Campaign of terror over, mum says
By JONATHAN HOWE - The Manawatu Standard
11 March 2010
Bridie Hughes has lived in the Hokowhitu street for three years. She told the Manawatu Standard in January that out-of-control youths made violent threats to her family and had damaged and stolen her property.
Threats were made to eat the family dog, stab Miss Hughes' former partner Murray Field, and chop off her head with a hoe.
But the incidents have stopped since January, and Miss Hughes, who had appealed to Housing New Zealand for a transfer, now wants to stay in Crewe Cres.
Miss Hughes attributes the changes to Crewe Cres being put under the spotlight, and three households of people leaving the area. "I'm pretty good at the moment," she said. "We haven't had any trouble at all. I had a few people come around and apologise."
However, although she had been left alone, Miss Hughes said troublemakers had started to target other people on the street.
Agencies, including the city council, Neighbourhood Support, Refugee Services, police, Internal Affairs and Housing New Zealand, have been working in the area to strengthen ties between residents.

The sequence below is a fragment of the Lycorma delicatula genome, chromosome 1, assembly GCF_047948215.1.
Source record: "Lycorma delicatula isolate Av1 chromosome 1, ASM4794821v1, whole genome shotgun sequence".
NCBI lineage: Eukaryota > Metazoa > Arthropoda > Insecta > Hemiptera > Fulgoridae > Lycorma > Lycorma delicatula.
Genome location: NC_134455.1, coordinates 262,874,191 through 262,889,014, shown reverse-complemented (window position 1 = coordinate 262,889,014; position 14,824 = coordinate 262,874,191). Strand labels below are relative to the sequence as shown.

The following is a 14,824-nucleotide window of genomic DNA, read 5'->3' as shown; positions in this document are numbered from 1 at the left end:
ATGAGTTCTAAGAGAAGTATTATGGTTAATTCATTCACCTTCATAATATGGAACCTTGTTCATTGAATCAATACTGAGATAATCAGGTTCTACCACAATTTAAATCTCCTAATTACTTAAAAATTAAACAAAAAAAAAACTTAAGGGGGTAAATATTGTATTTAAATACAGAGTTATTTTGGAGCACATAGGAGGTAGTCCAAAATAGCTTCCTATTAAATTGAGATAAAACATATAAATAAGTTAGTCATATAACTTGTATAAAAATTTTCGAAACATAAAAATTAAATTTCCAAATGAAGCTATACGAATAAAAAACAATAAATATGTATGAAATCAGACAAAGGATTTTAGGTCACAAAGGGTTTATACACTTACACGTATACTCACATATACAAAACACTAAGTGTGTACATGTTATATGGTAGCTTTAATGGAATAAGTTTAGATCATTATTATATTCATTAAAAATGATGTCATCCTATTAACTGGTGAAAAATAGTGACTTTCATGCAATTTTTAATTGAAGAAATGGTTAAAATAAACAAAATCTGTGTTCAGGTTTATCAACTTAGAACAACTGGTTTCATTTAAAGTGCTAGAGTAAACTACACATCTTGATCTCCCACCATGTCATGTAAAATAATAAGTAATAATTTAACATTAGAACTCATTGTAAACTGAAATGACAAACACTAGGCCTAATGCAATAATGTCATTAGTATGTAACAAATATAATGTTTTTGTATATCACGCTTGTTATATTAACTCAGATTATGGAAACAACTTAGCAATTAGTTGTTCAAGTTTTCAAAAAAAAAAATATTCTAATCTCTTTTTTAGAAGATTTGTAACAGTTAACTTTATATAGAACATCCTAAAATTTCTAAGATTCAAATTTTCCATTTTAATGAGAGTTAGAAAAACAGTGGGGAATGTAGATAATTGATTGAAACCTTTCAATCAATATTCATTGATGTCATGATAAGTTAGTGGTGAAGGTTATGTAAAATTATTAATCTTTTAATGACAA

Former mayor Heather Tanguay said the introduction of two Neighbourhood Support groups would be discussed at a meeting between agencies and community leaders on March 18.
Much of the focus would be on helping the many migrants and refugees in the area, she said.
"It's all part of the work we are doing there and it's all geared towards integration, understanding and people getting to know each other. It's a small area ... but it's a lot of circumstances of people from different cultures all being put together and not knowing each other or speaking English."
Acting Senior Sergeant Mike Yates said the situation in the Crewe Cres area had improved since a police-led operation was conducted there.